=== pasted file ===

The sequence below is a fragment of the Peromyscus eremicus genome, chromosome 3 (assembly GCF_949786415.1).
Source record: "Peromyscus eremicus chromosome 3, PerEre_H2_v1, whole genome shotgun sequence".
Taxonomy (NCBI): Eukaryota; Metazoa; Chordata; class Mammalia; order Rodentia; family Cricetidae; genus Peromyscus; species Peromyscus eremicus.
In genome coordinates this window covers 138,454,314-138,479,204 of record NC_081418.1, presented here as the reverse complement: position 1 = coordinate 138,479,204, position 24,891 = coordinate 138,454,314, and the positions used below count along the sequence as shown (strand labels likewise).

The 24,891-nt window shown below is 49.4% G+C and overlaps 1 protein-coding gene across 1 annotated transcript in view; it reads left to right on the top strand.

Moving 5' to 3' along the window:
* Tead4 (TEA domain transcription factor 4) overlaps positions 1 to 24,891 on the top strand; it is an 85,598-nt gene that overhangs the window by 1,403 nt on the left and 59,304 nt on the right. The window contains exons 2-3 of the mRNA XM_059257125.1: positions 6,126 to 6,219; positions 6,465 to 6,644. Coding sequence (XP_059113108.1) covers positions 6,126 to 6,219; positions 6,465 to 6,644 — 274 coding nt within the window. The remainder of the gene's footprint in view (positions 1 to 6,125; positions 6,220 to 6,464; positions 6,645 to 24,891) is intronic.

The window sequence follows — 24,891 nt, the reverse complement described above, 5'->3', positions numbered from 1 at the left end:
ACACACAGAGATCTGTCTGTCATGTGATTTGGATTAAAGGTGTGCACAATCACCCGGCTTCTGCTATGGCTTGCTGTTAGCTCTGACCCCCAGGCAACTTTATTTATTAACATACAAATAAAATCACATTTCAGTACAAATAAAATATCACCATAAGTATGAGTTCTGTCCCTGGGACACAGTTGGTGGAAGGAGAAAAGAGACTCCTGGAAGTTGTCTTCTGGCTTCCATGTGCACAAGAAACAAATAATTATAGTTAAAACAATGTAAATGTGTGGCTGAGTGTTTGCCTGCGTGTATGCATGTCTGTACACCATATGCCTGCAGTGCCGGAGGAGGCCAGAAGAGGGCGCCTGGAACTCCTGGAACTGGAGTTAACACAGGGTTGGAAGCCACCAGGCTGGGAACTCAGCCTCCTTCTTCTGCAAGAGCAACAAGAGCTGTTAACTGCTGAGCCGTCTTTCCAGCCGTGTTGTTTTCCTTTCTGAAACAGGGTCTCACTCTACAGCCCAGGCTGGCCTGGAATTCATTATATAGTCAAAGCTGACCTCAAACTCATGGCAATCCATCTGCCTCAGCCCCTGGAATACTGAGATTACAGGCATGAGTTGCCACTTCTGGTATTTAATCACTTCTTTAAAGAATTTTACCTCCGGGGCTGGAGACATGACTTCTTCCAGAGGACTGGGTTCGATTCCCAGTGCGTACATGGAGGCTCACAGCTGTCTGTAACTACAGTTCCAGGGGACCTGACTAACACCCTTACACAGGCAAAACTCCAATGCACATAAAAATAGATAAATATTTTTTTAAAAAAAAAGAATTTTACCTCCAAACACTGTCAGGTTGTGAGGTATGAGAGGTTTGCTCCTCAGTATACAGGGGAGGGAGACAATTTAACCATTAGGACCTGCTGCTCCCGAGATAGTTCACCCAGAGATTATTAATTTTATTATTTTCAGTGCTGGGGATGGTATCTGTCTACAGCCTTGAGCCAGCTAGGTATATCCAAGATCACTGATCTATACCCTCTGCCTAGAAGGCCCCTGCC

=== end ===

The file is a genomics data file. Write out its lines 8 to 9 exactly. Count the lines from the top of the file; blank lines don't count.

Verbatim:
The window sequence follows — 24,891 nt, the reverse complement described above, 5'->3', positions numbered from 1 at the left end:
ACACACAGAGATCTGTCTGTCATGTGATTTGGATTAAAGGTGTGCACAATCACCCGGCTTCTGCTATGGCTTGCTGTTAGCTCTGACCCCCAGGCAACTTTATTTATTAACATACAAATAAAATCACATTTCAGTACAAATAAAATATCACCATAAGTATGAGTTCTGTCCCTGGGACACAGTTGGTGGAAGGAGAAAAGAGACTCCTGGAAGTTGTCTTCTGGCTTCCATGTGCACAAGAAACAAATAATTATAGTTAAAACAATGTAAATGTGTGGCTGAGTGTTTGCCTGCGTGTATGCATGTCTGTACACCATATGCCTGCAGTGCCGGAGGAGGCCAGAAGAGGGCGCCTGGAACTCCTGGAACTGGAGTTAACACAGGGTTGGAAGCCACCAGGCTGGGAACTCAGCCTCCTTCTTCTGCAAGAGCAACAAGAGCTGTTAACTGCTGAGCCGTCTTTCCAGCCGTGTTGTTTTCCTTTCTGAAACAGGGTCTCACTCTACAGCCCAGGCTGGCCTGGAATTCATTATATAGTCAAAGCTGACCTCAAACTCATGGCAATCCATCTGCCTCAGCCCCTGGAATACTGAGATTACAGGCATGAGTTGCCACTTCTGGTATTTAATCACTTCTTTAAAGAATTTTACCTCCGGGGCTGGAGACATGACTTCTTCCAGAGGACTGGGTTCGATTCCCAGTGCGTACATGGAGGCTCACAGCTGTCTGTAACTACAGTTCCAGGGGACCTGACTAACACCCTTACACAGGCAAAACTCCAATGCACATAAAAATAGATAAATATTTTTTTAAAAAAAAAGAATTTTACCTCCAAACACTGTCAGGTTGTGAGGTATGAGAGGTTTGCTCCTCAGTATACAGGGGAGGGAGACAATTTAACCATTAGGACCTGCTGCTCCCGAGATAGTTCACCCAGAGATTATTAATTTTATTATTTTCAGTGCTGGGGATGGTATCTGTCTACAGCCTTGAGCCAGCTAGGTATATCCAAGATCACTGATCTATACCCTCTGCCTAGAAGGCCCCTGCC